That knowledge has led the band to create an album with the qualities of what, nowadays, constitutes popular culture’s most self-evidently emotive instrumental music – the soundtrack. First track, ‘Dark Horse’ ripples with staccato trumpet and woodwind reminiscent of Don Davis’ self-reflexive score to The Matrix while ‘Desert’ mixes the string sweeps of the ‘60s Star Trek theme with an insistent bass drumbeat to dark effect as Tabish mumbles, ‘Desert / Reclaims the land’. It could almost be a description of the sound rather than a subject. Of course, this knowing effect could be a double-edged sword, impressing someone who cares but becoming ultimately insubstantial – what’s a soundtrack without a subject? Luckily for us, Other Lives know just how to reign it in. First single ‘For 12’ is just as partial to a grand sting strain as the rest of the album, but its acoustic rhythm guitar, country electric twangs and prominent vocals emphasise a structured song with the affects of cinematic grandeur. The album’s title track pushes this further, with a booming piano and percussion spine that nearly tips it into White Lies gloom-anthem territory.

It’s this constant interplay between the classical and the contemporary that marks Tamer Animals as a truly exciting album. In ‘Old Statues’ we hear the creepy gleam of the warped ‘50s ballad (last heard on this year’s Creep On Creepin’ On by FFS favourites, Timber Timbre) meet a gentle core of guitar and plaintive vocals, whilst ‘Weather’ melds the beat experimentation of noughties Radiohead with quivering string sections. Every track has been immaculately composed (and I use that word deliberately), creating an album of never-ending intrigue. Even the final track, ‘Heading East’, an instrumental, classically classical track is shrouded behind a wall of impenetrable production fuzz, classical lo-fi if you will – a marker to the listener indicating how nothing is truly of a single essence on Tamer Animals.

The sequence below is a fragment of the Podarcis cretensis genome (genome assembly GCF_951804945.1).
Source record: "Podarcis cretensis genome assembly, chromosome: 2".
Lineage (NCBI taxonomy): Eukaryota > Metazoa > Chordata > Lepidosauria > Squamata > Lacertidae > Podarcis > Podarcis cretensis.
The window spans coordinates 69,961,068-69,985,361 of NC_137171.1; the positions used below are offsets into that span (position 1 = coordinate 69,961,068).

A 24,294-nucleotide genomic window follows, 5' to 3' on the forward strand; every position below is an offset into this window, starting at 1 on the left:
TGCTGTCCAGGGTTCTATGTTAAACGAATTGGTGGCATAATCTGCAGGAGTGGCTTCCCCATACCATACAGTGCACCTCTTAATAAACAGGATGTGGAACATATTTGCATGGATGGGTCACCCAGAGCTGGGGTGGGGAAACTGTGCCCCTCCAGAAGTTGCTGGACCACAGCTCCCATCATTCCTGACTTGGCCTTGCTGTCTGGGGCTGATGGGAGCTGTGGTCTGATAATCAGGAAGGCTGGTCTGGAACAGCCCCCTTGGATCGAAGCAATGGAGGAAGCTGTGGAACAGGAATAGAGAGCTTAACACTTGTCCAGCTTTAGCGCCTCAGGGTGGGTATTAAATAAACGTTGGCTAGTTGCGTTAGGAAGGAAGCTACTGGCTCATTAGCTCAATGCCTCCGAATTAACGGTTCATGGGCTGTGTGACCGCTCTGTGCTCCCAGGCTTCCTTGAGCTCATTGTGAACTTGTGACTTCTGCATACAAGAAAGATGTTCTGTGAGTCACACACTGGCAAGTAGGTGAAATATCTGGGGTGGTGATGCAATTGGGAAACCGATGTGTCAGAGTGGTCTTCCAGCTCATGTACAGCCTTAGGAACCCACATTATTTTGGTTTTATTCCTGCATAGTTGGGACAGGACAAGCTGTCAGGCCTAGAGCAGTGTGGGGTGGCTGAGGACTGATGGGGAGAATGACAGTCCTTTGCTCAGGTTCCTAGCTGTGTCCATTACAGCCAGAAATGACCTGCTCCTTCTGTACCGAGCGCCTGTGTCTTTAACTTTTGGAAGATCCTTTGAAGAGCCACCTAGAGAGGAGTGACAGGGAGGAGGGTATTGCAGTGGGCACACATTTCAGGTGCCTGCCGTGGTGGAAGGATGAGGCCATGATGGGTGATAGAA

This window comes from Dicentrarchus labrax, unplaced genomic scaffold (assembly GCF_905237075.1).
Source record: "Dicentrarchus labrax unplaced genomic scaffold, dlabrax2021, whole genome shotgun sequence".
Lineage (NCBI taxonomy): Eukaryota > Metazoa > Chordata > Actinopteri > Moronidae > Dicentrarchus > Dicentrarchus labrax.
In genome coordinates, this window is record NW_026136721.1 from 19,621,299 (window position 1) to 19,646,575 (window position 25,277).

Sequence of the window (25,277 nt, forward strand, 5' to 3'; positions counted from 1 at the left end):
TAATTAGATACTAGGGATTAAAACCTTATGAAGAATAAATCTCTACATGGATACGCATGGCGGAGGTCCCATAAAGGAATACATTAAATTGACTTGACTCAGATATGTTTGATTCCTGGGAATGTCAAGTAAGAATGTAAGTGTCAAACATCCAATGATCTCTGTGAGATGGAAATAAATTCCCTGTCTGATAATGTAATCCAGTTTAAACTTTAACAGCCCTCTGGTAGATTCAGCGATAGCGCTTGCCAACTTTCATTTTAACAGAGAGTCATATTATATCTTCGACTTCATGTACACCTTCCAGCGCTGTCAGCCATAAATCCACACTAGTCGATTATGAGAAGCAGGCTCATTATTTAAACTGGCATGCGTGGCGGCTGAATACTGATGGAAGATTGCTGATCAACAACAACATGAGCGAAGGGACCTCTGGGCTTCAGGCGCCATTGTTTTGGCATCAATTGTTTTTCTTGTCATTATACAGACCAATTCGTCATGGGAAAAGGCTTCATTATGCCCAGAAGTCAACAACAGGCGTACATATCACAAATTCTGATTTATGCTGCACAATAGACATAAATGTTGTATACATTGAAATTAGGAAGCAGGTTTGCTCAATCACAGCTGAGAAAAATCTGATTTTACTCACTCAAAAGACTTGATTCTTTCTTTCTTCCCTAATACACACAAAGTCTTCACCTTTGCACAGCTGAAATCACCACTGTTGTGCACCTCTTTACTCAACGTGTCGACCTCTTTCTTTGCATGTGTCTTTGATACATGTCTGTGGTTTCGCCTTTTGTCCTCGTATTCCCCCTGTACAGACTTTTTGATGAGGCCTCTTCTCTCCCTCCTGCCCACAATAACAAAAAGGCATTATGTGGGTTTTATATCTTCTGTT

By all means treat this album as a soundtrack, let it wash over you, because even as you do every trick, nod or influence will draw you back out again. Tamer Animals sounds like everything else and nothing else, an endlessly novel, engaging and fantastic exercise in creative songwriting.

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It’s Sunday, it’s past 1pm and that means you missed my radio show again, didn’t you? Don’t worry, I’m not angry with you. Just play that little embedded podcast above and we’ll forget it ever happened. Ok?

This Is Ivy League – London Bridges (YSI)

There’s something that seems innately stilted about country music. Maybe it’s the conservative politics, or the fact that they dress like they’re still in the 1800s, but I can never shake the feeling that country singers, and country music by extension, just can’t be “modern”. But in putting together this week’s radio show (WHICHYOUCANLISTENTOONSUNDAYATTWELVEPM) a couple of the tracks I included made me feel the keen sting of folly.

Other Lives’ first single from their upcoming album, Tamer Animals, ‘For 12’, is a whirlpool of a track, dark acoustics and strings shimmering into the centre of your attention before being sucked away again, but amonst all of this lies a constant guitar and percussion hoofbeat, amended by occasional electric twangs – almost art-country in its own peculiar way. Milk Maid’s ‘Girl’ on the other hand marries an unbelievably memorable melody with an undulating country rock guitar to supremely catchy, cool effect; making a lo-fi garage track that dares to be comprehensible. In choosing to pick up stale tropes and freshen them up, it’s bands like these that force me to realise that music will always reinvent and that originality stems from innovation rather than inspiration most often.

Other Lives – For 12 (YSI)
Milk Maid – Girl (YSI)
The Blues Brothers -Them From Rawhide (YSI)